The tips we go over in last year’s “The Best Ice Fishing Lakes for Kids” post are as applicable to adult first-timers as they are to kids. For that first ice fishing trip with your would-be IFFF, you want to choose a lake that you’re confident can deliver fast results. We know you’re excited to take your significant other out fishing, but now’s not the time to take them out to that one lake you need to bushwhack into that you’ve heard good things about but you’ve never actually fished. Take them to a lake you know well and to a spot that consistently delivers. 

Don’t abuse their good nature

Here’s a scenario for you. Let’s say your significant other is really into running. You’ve watched them lace up their shoes religiously every other day, you’ve cheered them on at countless 5ks, and now they’re training for their first marathon. You’ve never run a mile, but you’re inspired. You mention in passing that you’d like to go running with them some time. They take you up on your offer and invite you along on their next run. Now are you more likely to going running with them a second time if they A) take you out on a five-mile tempo run with no water breaks or if they B) take you on a leisurely run/walk option around a couple blocks?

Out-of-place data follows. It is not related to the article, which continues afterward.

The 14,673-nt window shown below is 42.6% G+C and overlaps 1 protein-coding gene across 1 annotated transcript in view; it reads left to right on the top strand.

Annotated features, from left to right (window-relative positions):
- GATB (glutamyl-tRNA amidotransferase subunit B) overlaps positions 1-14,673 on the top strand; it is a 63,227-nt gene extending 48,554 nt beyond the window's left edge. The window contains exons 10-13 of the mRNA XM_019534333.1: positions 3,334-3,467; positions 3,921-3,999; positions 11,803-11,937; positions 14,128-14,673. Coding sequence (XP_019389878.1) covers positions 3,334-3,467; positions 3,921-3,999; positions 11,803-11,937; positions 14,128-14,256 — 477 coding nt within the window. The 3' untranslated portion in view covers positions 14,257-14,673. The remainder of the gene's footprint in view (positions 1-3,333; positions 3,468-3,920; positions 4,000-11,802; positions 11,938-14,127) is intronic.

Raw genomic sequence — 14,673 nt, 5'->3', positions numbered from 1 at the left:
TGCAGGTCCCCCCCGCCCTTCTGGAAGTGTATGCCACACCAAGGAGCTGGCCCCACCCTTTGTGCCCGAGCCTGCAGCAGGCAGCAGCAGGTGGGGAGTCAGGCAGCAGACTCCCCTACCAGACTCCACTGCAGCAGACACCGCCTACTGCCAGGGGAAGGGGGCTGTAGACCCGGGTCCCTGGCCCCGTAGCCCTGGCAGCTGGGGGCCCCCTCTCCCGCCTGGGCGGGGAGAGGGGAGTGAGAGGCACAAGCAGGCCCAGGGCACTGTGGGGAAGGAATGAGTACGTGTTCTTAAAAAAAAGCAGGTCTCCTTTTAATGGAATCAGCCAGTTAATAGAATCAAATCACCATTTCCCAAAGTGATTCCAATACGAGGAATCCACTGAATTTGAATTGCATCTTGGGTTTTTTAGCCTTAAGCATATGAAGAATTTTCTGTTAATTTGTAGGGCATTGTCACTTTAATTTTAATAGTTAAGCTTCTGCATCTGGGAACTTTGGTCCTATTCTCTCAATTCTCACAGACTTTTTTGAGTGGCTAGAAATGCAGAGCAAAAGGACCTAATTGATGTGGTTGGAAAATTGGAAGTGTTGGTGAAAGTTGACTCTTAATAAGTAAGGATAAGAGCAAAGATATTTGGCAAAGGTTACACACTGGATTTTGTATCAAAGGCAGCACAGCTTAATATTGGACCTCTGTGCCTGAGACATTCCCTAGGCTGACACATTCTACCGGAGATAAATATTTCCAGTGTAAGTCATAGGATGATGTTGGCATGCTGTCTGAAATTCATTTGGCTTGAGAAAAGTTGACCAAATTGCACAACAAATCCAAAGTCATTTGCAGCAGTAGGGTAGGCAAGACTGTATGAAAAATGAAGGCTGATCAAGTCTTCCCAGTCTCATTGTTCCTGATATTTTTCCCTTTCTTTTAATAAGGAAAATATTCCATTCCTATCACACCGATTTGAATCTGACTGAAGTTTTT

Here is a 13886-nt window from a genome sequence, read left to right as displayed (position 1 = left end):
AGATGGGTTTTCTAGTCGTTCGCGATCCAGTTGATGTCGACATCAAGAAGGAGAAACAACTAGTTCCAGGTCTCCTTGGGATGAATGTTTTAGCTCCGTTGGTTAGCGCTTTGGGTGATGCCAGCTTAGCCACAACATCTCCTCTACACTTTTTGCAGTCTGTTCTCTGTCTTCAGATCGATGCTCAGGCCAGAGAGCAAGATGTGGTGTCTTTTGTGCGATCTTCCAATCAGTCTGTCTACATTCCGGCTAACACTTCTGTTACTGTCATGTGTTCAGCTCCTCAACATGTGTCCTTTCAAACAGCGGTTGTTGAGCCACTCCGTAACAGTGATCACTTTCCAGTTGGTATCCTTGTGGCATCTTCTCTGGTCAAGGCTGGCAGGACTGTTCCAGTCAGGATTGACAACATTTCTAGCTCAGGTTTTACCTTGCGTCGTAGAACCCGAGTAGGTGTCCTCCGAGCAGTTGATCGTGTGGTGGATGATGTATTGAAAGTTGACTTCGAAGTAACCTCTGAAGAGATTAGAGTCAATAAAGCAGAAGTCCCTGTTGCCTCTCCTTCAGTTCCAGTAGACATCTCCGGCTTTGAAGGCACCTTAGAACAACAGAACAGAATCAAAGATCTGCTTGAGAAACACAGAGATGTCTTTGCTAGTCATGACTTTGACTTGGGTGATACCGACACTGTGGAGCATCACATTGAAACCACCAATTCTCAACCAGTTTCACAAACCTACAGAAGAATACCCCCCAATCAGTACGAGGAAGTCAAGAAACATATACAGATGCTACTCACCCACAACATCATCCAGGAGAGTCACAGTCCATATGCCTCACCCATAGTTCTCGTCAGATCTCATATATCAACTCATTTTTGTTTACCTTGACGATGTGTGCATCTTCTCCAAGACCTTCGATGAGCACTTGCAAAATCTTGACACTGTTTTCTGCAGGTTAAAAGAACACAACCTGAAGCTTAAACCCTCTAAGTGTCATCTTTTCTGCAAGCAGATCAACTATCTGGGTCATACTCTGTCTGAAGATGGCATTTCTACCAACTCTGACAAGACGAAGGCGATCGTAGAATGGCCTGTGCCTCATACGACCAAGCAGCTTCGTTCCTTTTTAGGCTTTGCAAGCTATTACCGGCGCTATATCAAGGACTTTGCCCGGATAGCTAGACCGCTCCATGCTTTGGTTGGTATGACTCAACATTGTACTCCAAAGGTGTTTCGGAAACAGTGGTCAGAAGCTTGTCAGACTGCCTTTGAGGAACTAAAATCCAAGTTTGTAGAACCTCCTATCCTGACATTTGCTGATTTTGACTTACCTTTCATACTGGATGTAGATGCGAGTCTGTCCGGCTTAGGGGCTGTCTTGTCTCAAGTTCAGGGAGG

If your partner announces that they’d like to go ice fishing with you sometime, YAY! Now wield your power carefully. While you might suddenly have visions of that snowmobile-in ice fishing trip in Manitoba you’ve been dreaming of finally becoming a reality, now is not the time to start planning a multi-day ice fishing expedition. Nope, now is the time to carve out a couple hours on a sunny afternoon for a low-key, low-pressure first-time ice fishing trip. You want your partner saying, “hey that was pretty fun, when can we go again?” not “Can we go home now?”